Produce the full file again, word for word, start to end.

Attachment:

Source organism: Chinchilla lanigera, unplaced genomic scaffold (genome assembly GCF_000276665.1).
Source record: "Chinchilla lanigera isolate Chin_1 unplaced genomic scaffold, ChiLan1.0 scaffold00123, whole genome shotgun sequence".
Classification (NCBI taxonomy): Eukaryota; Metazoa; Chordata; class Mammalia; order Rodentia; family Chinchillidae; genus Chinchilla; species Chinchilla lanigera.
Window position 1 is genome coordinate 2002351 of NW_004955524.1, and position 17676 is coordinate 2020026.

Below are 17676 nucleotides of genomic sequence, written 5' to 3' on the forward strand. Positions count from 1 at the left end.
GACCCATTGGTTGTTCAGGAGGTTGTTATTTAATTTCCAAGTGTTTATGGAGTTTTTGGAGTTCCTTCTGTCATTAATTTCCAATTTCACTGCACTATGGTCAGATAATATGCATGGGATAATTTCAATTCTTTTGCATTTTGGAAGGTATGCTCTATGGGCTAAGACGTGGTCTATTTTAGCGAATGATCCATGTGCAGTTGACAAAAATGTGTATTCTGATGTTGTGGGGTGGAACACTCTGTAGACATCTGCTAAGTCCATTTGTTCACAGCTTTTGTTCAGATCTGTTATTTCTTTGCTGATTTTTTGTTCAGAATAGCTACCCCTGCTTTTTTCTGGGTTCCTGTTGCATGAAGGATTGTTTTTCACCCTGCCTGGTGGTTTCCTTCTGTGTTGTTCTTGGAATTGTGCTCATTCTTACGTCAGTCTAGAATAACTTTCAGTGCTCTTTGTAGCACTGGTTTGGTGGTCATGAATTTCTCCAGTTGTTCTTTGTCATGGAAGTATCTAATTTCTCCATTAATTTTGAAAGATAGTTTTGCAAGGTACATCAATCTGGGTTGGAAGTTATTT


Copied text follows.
Source organism: Chinchilla lanigera, unplaced genomic scaffold (genome assembly GCF_000276665.1).
Source record: "Chinchilla lanigera isolate Chin_1 unplaced genomic scaffold, ChiLan1.0 scaffold00123, whole genome shotgun sequence".
Classification (NCBI taxonomy): Eukaryota; Metazoa; Chordata; class Mammalia; order Rodentia; family Chinchillidae; genus Chinchilla; species Chinchilla lanigera.
Window position 1 is genome coordinate 2002351 of NW_004955524.1, and position 17676 is coordinate 2020026.

Below are 17676 nucleotides of genomic sequence, written 5' to 3' on the forward strand. Positions count from 1 at the left end.
GACCCATTGGTTGTTCAGGAGGTTGTTATTTAATTTCCAAGTGTTTATGGAGTTTTTGGAGTTCCTTCTGTCATTAATTTCCAATTTCACTGCACTATGGTCAGATAATATGCATGGGATAATTTCAATTCTTTTGCATTTTGGAAGGTATGCTCTATGGGCTAAGACGTGGTCTATTTTAGCGAATGATCCATGTGCAGTTGACAAAAATGTGTATTCTGATGTTGTGGGGTGGAACACTCTGTAGACATCTGCTAAGTCCATTTGTTCACAGCTTTTGTTCAGATCTGTTATTTCTTTGCTGATTTTTTGTTCAGAATAGCTACCCCTGCTTTTTTCTGGGTTCCTGTTGCATGAAGGATTGTTTTTCACCCTGCCTGGTGGTTTCCTTCTGTGTTGTTCTTGGAATTGTGCTCATTCTTACGTCAGTCTAGAATAACTTTCAGTGCTCTTTGTAGCACTGGTTTGGTGGTCATGAATTTCTCCAGTTGTTCTTTGTCATGGAAGTATCTAATTTCTCCATTAATTTTGAAAGATAGTTTTGCAAGGTACATCAATCTGGGTTGGAAGTTATTT